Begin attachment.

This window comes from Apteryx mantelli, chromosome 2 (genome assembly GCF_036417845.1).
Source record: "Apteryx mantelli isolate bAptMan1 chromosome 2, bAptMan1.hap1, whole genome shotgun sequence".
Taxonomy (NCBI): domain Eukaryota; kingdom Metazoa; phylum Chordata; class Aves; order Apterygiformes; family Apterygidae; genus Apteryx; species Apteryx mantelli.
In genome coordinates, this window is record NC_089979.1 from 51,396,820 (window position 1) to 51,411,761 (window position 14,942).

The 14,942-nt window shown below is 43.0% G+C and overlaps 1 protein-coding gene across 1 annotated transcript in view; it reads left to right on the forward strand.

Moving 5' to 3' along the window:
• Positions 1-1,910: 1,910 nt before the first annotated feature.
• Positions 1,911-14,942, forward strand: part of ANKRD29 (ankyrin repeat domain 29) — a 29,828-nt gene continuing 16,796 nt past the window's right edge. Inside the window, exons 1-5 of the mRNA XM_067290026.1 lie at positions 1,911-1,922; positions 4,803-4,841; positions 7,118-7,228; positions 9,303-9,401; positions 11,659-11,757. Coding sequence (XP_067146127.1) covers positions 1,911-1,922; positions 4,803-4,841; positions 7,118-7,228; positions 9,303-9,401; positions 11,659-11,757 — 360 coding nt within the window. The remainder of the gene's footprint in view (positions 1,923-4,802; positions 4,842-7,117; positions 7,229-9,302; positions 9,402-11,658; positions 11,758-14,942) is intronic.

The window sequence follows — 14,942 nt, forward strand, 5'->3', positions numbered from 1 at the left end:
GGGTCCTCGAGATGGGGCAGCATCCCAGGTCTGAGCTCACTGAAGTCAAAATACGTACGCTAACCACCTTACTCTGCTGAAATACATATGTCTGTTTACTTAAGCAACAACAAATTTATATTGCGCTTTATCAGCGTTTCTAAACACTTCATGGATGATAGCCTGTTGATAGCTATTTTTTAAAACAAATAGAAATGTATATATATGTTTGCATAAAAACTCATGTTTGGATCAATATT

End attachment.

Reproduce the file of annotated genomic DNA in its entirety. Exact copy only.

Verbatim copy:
This window comes from Apteryx mantelli, chromosome 2 (genome assembly GCF_036417845.1).
Source record: "Apteryx mantelli isolate bAptMan1 chromosome 2, bAptMan1.hap1, whole genome shotgun sequence".
Taxonomy (NCBI): domain Eukaryota; kingdom Metazoa; phylum Chordata; class Aves; order Apterygiformes; family Apterygidae; genus Apteryx; species Apteryx mantelli.
In genome coordinates, this window is record NC_089979.1 from 51,396,820 (window position 1) to 51,411,761 (window position 14,942).

The 14,942-nt window shown below is 43.0% G+C and overlaps 1 protein-coding gene across 1 annotated transcript in view; it reads left to right on the forward strand.

Moving 5' to 3' along the window:
• Positions 1-1,910: 1,910 nt before the first annotated feature.
• Positions 1,911-14,942, forward strand: part of ANKRD29 (ankyrin repeat domain 29) — a 29,828-nt gene continuing 16,796 nt past the window's right edge. Inside the window, exons 1-5 of the mRNA XM_067290026.1 lie at positions 1,911-1,922; positions 4,803-4,841; positions 7,118-7,228; positions 9,303-9,401; positions 11,659-11,757. Coding sequence (XP_067146127.1) covers positions 1,911-1,922; positions 4,803-4,841; positions 7,118-7,228; positions 9,303-9,401; positions 11,659-11,757 — 360 coding nt within the window. The remainder of the gene's footprint in view (positions 1,923-4,802; positions 4,842-7,117; positions 7,229-9,302; positions 9,402-11,658; positions 11,758-14,942) is intronic.

The window sequence follows — 14,942 nt, forward strand, 5'->3', positions numbered from 1 at the left end:
GGGTCCTCGAGATGGGGCAGCATCCCAGGTCTGAGCTCACTGAAGTCAAAATACGTACGCTAACCACCTTACTCTGCTGAAATACATATGTCTGTTTACTTAAGCAACAACAAATTTATATTGCGCTTTATCAGCGTTTCTAAACACTTCATGGATGATAGCCTGTTGATAGCTATTTTTTAAAACAAATAGAAATGTATATATATGTTTGCATAAAAACTCATGTTTGGATCAATATT